When the former slave, Lott Carey, announced that he was going to Africa as a missionary, his employers at a Virginia tobacco warehouse offered him a $200 a year annual increase if he would stay on his job. In the 1820s that was good money. But Lott turned it down; he wanted to go where his color would not hamper his service, and was eager to preach the Gospel in Africa.
Lott had been born a slave around 1780 on the estate of William A. Christian, a day's ride from Richmond, Virginia. Though his parents were illiterate, Lott's father was a respected member of the Baptist Church. When Lott was twenty-four, he was hired out as a laborer in the Shockhoe tobacco warehouse in Richmond. He was profane and drunken.
But in 1807, Lott converted to Christianity and joined the First Baptist Church of Richmond. Hearing a sermon on the 3rd chapter of the gospel of John, Lott became eager to learn to read the story of Nicodemus, which is found in that passage. He learned to read and was licensed to preach.
Lott was an excellent worker; his efficiency, faithfulness and literacy earned him a promotion to shipping clerk in the tobacco warehouse. The merchants often tipped him and allowed him to collect and sell waste tobacco. With the money he saved in this way, he purchased his freedom and that of his two young children (his wife had died). Lott continued to work in the tobacco warehouse but also preached to the slaves around Richmond. He bought a house and educated his children.
In 1813, about the time Lott bought his freedom, William Crane came to Richmond from New Jersey. Lott and William organized a society to collect funds for mission work in Africa. The society chose Lott Carey and Collin Teague (another free black) as their missionaries.
In 1822 Lott moved to Monrovia, capital of Liberia, a colony established for free blacks who wanted to leave America. There he established Providence Baptist Church--the first church in Liberia. He preached several times a week and gave religious instruction to native children, using his own money to maintain a charity school. He also established a school at Big Town in the Cape Mount region despite Muslim protests.
But Lott lost his head in 1823, becoming leader of a resistance movement against the colonial agent Jehudi Ashmun. The freed blacks were dissatisfied with the distribution of land and Lott sided with them. The U.S. sent an armed vessel to deal with the situation in the summer of 1824. After investigation, Jehudi Ashmun was kept on as the colonial agent; the Colonization Society forbade Lott to preach any longer. However, he carried on other mission and medical work.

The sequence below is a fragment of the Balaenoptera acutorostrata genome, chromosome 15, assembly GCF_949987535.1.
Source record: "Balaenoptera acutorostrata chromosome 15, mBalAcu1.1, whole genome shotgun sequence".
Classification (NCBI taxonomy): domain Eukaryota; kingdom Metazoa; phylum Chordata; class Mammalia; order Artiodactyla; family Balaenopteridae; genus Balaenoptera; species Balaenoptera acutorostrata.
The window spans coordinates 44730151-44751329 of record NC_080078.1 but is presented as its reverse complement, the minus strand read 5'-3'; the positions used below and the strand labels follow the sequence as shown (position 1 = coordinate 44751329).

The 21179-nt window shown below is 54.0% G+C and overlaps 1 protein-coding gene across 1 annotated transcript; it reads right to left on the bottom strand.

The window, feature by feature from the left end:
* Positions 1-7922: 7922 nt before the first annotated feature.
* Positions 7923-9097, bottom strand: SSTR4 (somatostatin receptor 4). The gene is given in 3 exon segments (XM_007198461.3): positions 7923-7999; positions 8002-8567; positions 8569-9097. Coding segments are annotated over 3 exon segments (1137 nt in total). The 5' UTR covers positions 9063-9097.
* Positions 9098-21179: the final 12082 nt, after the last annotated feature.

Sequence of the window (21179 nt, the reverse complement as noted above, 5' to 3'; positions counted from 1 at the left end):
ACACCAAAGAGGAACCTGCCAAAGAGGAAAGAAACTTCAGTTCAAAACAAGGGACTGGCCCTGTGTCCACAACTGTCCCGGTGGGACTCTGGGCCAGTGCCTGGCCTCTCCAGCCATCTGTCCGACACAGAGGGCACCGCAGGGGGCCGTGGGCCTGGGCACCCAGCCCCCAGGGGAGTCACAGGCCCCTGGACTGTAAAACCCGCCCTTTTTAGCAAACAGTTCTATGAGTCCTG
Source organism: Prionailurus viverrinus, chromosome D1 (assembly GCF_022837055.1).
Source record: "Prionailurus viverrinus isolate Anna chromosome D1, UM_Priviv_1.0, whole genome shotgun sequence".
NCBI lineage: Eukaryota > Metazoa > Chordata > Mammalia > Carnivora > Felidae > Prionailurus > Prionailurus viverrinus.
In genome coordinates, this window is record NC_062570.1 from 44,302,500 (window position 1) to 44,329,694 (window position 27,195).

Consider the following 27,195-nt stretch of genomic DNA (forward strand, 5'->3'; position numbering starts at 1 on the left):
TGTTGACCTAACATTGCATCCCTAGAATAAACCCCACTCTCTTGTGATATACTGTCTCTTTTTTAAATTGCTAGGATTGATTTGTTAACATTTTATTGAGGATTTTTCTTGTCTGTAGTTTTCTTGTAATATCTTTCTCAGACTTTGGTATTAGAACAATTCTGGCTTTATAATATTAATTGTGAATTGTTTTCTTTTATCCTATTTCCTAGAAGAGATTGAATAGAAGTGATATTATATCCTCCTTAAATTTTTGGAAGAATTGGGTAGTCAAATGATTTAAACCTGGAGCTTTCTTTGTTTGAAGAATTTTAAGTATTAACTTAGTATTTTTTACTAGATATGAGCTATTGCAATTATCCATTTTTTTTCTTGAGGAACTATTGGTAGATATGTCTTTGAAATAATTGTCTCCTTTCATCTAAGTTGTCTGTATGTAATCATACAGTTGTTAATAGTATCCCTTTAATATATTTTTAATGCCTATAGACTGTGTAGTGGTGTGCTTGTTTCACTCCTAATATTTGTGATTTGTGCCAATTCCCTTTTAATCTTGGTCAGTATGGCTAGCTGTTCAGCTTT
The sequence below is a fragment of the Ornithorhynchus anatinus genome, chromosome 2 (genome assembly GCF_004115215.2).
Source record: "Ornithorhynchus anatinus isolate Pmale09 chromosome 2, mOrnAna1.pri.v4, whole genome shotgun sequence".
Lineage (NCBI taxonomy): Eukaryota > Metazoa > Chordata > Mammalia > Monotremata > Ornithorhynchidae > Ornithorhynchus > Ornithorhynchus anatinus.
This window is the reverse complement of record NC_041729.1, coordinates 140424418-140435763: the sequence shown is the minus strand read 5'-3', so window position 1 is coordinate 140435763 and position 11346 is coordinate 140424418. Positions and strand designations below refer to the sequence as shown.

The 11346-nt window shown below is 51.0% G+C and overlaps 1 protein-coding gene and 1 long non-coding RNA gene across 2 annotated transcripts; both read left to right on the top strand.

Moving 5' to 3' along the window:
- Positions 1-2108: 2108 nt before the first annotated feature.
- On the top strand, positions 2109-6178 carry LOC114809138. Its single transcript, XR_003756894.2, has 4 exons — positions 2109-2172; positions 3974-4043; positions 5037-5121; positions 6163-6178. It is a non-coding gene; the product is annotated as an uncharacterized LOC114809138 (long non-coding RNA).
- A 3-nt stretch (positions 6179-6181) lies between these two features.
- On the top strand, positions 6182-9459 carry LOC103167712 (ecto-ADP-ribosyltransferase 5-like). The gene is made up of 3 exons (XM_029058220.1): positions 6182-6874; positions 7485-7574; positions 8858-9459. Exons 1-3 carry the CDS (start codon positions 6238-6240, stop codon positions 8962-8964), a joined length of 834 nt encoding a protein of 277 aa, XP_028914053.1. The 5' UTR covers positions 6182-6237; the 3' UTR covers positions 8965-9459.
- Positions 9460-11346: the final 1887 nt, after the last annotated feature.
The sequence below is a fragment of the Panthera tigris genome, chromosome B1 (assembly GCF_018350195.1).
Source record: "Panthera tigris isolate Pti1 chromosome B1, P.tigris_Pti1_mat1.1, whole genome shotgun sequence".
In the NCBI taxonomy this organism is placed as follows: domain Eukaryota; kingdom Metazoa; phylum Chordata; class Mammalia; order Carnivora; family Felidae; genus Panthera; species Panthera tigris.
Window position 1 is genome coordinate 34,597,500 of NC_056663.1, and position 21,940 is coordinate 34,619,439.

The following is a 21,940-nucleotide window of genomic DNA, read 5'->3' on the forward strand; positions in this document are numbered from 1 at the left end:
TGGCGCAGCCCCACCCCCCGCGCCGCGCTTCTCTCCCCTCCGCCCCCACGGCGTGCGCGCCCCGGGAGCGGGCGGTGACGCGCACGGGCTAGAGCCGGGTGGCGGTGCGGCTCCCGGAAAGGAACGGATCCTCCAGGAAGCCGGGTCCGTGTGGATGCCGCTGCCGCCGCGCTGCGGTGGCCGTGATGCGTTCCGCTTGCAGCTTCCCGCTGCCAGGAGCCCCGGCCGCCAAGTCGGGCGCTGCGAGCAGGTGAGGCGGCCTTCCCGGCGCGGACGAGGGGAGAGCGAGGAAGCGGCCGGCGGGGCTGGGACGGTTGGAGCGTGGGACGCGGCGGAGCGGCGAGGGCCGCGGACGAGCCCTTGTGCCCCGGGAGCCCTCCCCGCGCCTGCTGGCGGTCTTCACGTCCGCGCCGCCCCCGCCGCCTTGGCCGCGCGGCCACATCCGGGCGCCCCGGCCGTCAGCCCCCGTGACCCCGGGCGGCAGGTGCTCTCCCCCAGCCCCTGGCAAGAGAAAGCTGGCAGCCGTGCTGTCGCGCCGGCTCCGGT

Lott and Ashmun were soon reconciled, and Lott became vice agent for the colony. In an apology for his conduct, he said that he had "inflicted in his character a wound that could not be healed in this world, and betrayed the great confidence reposed in him."
As vice agent, Lott was responsible for freed Africans arriving from the States as well as slaves recaptured from Trade Town, where the slave trade still flourished. Lott and Ashmun established a school for newly-freed Africans.
In 1828 Jehudi Ashmun returned to America, leaving Liberia's management in Lott's hands. Ashmun urged Lott to become the permanent agent for the colony. But before Lott could do so, he was mortally wounded in a munitions explosion, while preparing to undertake an expedition. He died on this day, November 10, 1828.
- Adapted from Glimpses #114. Christian History Institute, 1999.
- Cassell, C. Abayomi. Liberia; History of the First African Republic. New York: Fountainhead, 1970. [Gives the date of the explosion as Carey's date of death; however Carey lingered two days afterwards.]
- Taylor, James B. Biography of Elder Lott Cary, Late Missionary to Africa. With an Appendix on the Subject of Colonization, by J.H.B. Latrobe. http://docsouth.unc.edu/neh/taylor/taylor.html#p92.
Last updated June, 2007.